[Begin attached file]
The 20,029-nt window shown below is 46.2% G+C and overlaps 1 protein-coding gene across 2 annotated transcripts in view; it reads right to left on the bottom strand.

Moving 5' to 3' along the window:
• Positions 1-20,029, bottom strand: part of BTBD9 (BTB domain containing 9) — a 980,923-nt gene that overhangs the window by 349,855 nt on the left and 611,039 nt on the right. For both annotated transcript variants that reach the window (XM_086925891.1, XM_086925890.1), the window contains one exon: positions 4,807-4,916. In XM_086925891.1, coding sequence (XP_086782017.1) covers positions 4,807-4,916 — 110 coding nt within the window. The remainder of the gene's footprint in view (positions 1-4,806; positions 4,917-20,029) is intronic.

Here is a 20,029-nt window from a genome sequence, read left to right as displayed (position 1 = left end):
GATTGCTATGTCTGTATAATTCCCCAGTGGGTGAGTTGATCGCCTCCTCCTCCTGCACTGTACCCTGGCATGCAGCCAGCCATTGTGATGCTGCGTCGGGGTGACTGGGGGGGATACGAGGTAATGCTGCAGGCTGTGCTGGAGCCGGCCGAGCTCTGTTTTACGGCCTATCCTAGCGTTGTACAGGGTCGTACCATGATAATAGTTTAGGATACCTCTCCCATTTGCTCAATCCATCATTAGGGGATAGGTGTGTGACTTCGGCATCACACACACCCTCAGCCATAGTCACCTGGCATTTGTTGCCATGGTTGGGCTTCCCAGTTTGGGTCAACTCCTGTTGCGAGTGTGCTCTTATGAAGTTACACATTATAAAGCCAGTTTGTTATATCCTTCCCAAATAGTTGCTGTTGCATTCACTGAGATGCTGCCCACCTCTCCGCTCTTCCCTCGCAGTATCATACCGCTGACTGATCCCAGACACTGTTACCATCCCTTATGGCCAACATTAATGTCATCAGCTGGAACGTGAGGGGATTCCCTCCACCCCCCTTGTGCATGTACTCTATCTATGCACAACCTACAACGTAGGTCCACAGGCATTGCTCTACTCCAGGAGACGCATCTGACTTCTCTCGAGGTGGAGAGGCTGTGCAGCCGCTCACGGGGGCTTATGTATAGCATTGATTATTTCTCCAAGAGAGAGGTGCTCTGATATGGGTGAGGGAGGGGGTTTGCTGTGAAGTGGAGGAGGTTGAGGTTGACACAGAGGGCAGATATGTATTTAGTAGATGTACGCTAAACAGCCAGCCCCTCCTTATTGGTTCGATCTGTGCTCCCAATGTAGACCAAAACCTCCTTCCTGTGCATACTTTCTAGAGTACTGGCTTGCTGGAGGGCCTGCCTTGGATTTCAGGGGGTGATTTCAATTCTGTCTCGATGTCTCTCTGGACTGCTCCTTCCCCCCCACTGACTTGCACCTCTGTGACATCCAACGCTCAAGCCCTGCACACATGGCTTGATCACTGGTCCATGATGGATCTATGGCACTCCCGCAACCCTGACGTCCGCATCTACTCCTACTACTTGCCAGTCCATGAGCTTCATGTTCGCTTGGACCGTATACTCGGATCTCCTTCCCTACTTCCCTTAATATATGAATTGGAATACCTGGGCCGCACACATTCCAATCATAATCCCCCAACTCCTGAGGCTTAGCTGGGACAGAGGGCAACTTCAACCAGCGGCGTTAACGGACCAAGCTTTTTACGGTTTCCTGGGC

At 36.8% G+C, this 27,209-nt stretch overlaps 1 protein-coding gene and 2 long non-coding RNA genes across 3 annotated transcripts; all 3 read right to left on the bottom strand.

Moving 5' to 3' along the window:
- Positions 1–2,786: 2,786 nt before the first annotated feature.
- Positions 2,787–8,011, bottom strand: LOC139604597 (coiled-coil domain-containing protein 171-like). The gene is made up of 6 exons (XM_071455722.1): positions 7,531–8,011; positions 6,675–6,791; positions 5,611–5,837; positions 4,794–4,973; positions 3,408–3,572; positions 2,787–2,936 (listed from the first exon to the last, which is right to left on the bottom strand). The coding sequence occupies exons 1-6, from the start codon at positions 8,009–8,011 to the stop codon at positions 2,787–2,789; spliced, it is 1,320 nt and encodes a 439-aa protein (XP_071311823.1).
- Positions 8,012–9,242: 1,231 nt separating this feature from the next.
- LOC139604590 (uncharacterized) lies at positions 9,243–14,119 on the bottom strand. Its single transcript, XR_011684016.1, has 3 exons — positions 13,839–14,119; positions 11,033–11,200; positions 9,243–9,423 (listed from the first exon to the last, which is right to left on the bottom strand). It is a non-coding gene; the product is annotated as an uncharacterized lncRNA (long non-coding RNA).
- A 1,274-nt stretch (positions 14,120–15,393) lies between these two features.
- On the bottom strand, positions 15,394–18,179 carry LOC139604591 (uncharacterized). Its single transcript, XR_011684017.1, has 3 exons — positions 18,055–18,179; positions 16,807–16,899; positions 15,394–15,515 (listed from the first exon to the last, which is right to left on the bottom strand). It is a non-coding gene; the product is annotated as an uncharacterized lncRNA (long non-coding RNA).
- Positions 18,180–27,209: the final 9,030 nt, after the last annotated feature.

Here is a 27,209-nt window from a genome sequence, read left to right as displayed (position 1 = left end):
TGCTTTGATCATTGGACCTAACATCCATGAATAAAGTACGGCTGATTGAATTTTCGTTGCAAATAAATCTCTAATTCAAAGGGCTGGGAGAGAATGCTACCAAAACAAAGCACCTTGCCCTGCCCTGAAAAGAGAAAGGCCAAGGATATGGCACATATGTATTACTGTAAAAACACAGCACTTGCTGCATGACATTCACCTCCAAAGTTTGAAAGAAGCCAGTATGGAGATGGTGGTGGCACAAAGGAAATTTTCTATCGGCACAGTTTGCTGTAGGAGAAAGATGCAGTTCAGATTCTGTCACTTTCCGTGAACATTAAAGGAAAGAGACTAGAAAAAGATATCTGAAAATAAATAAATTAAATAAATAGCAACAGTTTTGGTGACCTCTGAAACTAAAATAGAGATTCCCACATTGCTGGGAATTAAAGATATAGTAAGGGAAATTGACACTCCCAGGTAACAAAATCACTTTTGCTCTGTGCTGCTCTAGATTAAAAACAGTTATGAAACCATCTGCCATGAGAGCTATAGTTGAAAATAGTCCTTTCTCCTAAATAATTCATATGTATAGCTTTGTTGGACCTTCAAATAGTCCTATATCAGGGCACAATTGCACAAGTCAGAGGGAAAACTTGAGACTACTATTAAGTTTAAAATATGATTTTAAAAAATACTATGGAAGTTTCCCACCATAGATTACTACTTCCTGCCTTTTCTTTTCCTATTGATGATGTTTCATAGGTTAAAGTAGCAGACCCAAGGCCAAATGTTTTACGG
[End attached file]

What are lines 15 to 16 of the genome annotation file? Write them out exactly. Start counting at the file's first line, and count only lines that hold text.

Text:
Here is a 27,209-nt window from a genome sequence, read left to right as displayed (position 1 = left end):
TGCTTTGATCATTGGACCTAACATCCATGAATAAAGTACGGCTGATTGAATTTTCGTTGCAAATAAATCTCTAATTCAAAGGGCTGGGAGAGAATGCTACCAAAACAAAGCACCTTGCCCTGCCCTGAAAAGAGAAAGGCCAAGGATATGGCACATATGTATTACTGTAAAAACACAGCACTTGCTGCATGACATTCACCTCCAAAGTTTGAAAGAAGCCAGTATGGAGATGGTGGTGGCACAAAGGAAATTTTCTATCGGCACAGTTTGCTGTAGGAGAAAGATGCAGTTCAGATTCTGTCACTTTCCGTGAACATTAAAGGAAAGAGACTAGAAAAAGATATCTGAAAATAAATAAATTAAATAAATAGCAACAGTTTTGGTGACCTCTGAAACTAAAATAGAGATTCCCACATTGCTGGGAATTAAAGATATAGTAAGGGAAATTGACACTCCCAGGTAACAAAATCACTTTTGCTCTGTGCTGCTCTAGATTAAAAACAGTTATGAAACCATCTGCCATGAGAGCTATAGTTGAAAATAGTCCTTTCTCCTAAATAATTCATATGTATAGCTTTGTTGGACCTTCAAATAGTCCTATATCAGGGCACAATTGCACAAGTCAGAGGGAAAACTTGAGACTACTATTAAGTTTAAAATATGATTTTAAAAAATACTATGGAAGTTTCCCACCATAGATTACTACTTCCTGCCTTTTCTTTTCCTATTGATGATGTTTCATAGGTTAAAGTAGCAGACCCAAGGCCAAATGTTTTACGG